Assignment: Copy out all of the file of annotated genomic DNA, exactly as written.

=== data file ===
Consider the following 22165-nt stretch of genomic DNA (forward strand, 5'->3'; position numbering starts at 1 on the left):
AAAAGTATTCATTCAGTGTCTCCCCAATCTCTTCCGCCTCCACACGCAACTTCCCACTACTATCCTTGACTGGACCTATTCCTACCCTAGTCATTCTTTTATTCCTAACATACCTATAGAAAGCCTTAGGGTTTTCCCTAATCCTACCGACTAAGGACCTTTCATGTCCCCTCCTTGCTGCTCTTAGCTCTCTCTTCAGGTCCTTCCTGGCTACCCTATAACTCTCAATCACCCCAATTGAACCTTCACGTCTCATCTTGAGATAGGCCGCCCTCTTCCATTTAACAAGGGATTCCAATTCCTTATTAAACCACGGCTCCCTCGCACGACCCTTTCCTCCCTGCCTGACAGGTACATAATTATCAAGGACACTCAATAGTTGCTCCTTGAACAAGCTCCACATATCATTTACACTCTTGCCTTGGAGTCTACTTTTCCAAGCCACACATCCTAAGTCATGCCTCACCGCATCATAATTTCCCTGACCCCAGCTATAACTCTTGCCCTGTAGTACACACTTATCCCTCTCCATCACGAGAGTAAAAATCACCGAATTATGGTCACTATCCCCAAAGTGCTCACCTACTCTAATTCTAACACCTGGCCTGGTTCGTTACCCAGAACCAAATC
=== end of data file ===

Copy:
Consider the following 22165-nt stretch of genomic DNA (forward strand, 5'->3'; position numbering starts at 1 on the left):
AAAAGTATTCATTCAGTGTCTCCCCAATCTCTTCCGCCTCCACACGCAACTTCCCACTACTATCCTTGACTGGACCTATTCCTACCCTAGTCATTCTTTTATTCCTAACATACCTATAGAAAGCCTTAGGGTTTTCCCTAATCCTACCGACTAAGGACCTTTCATGTCCCCTCCTTGCTGCTCTTAGCTCTCTCTTCAGGTCCTTCCTGGCTACCCTATAACTCTCAATCACCCCAATTGAACCTTCACGTCTCATCTTGAGATAGGCCGCCCTCTTCCATTTAACAAGGGATTCCAATTCCTTATTAAACCACGGCTCCCTCGCACGACCCTTTCCTCCCTGCCTGACAGGTACATAATTATCAAGGACACTCAATAGTTGCTCCTTGAACAAGCTCCACATATCATTTACACTCTTGCCTTGGAGTCTACTTTTCCAAGCCACACATCCTAAGTCATGCCTCACCGCATCATAATTTCCCTGACCCCAGCTATAACTCTTGCCCTGTAGTACACACTTATCCCTCTCCATCACGAGAGTAAAAATCACCGAATTATGGTCACTATCCCCAAAGTGCTCACCTACTCTAATTCTAACACCTGGCCTGGTTCGTTACCCAGAACCAAATC